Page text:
Erm, I don't think you researched this much. You'd have to be _extremely_ close to the television transmitter for this to work. If you want to make an antenna, you HAVE to make the measurements EXACT, not just cut a Coke can in half and solder coax to it. You also didn't consider putting a balun in between the antenna and coax, as the output of the antenna is 300ohm and the cable is 75ohm. Also, a simple dipole for UHF is very impractical. A yagi or stacked array would suit the situation more, or even just adding a reflector. I'm not trying to have a go at you, as this is a cleaver idea, I just think you need to research it a bit more.
Gjdj3 (author)  Cameron6574 years ago
In all honesty, I didn't spend too much time researching this. However, this provides a clear, reliable signal, and I believe that's all the experimental evidence I need to justify my project.
spa31rky Gjdj34 years ago
Very GOOD project. I was to believe that if a project gave results than that is what mattered. Your TV works and gets channels.........Project Success.........True? YES.........................................Very True.............................................enough said!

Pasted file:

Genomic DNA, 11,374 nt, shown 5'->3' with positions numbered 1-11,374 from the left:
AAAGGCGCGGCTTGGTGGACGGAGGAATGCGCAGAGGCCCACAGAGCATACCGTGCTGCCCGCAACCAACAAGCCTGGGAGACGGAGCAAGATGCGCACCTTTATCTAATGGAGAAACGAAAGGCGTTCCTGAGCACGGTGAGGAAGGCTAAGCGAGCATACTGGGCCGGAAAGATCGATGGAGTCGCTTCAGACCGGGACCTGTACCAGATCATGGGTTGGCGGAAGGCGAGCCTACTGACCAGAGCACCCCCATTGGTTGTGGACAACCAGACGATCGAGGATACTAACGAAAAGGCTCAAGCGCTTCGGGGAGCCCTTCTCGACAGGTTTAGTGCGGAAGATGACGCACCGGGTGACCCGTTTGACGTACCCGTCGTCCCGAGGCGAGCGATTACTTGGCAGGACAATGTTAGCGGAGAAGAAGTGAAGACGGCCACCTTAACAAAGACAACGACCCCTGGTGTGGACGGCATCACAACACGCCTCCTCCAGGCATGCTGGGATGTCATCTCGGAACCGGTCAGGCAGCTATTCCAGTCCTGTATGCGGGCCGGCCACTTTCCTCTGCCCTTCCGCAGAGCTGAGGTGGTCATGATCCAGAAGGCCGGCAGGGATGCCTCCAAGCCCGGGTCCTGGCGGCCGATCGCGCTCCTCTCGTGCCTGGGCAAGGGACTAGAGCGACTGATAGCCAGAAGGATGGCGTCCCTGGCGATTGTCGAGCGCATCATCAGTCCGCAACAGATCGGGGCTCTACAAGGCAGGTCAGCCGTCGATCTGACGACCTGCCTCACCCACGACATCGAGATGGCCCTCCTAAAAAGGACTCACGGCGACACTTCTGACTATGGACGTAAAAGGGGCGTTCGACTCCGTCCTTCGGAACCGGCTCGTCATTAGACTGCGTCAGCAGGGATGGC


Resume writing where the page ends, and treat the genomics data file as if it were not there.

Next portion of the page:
Sorry for double posting, but is your antenna picking up UHF or VHF? Because in a prime signal area, just about ANYTHING will pick up a VHF signal.
No doubt! Have you tested it with digital? Maybe if you check out the handy website at http://www.dxzone.com/xmj/ID/11183/ which is very useful for designing antennas. I'm sorry for sounding harsh, your project clearly works. It could just be that little bit better for even better results. Keep up the good work!
Cymbalta5 years ago
Down here on the LI - NYC border, I now receive an additional 21 stations. And a free education as 18 are Spanish, 1 Korean and one "Faith"
Spanish TV has the largest viewership in many of the states, so now we can be better prepared for our countries future merger. SSI is a done deal. 
the Watcher5 years ago
How did you solder to an aluminium can?
To solder to the can, take a utility knife and create a "crosshatch" area. A bunch of intersecting lines. Just don't cut through the can. Then you can solder here. You can use this same technique to solder directly to batteries. (Only in rare cases such as building a joule thief...)
Gjdj3 (author)  the Watcher5 years ago
I think there's an instructable somewhere on soldering to larger objects...

http://www.instructables.com/id/Soldering-to-large-metal-objects/
jasinth5 years ago
Would it be possible to get a close up picture between the Coaxial wire and the red/black connection?
lilshawn5 years ago
FIRST FAIL well...free t.v. until the DTV "takeover" in a few months. please note, i have cable and am not affected by the DTV "takeover" please also note that i use the word "takeover" because i feel there is no reason to change to DTV anyways.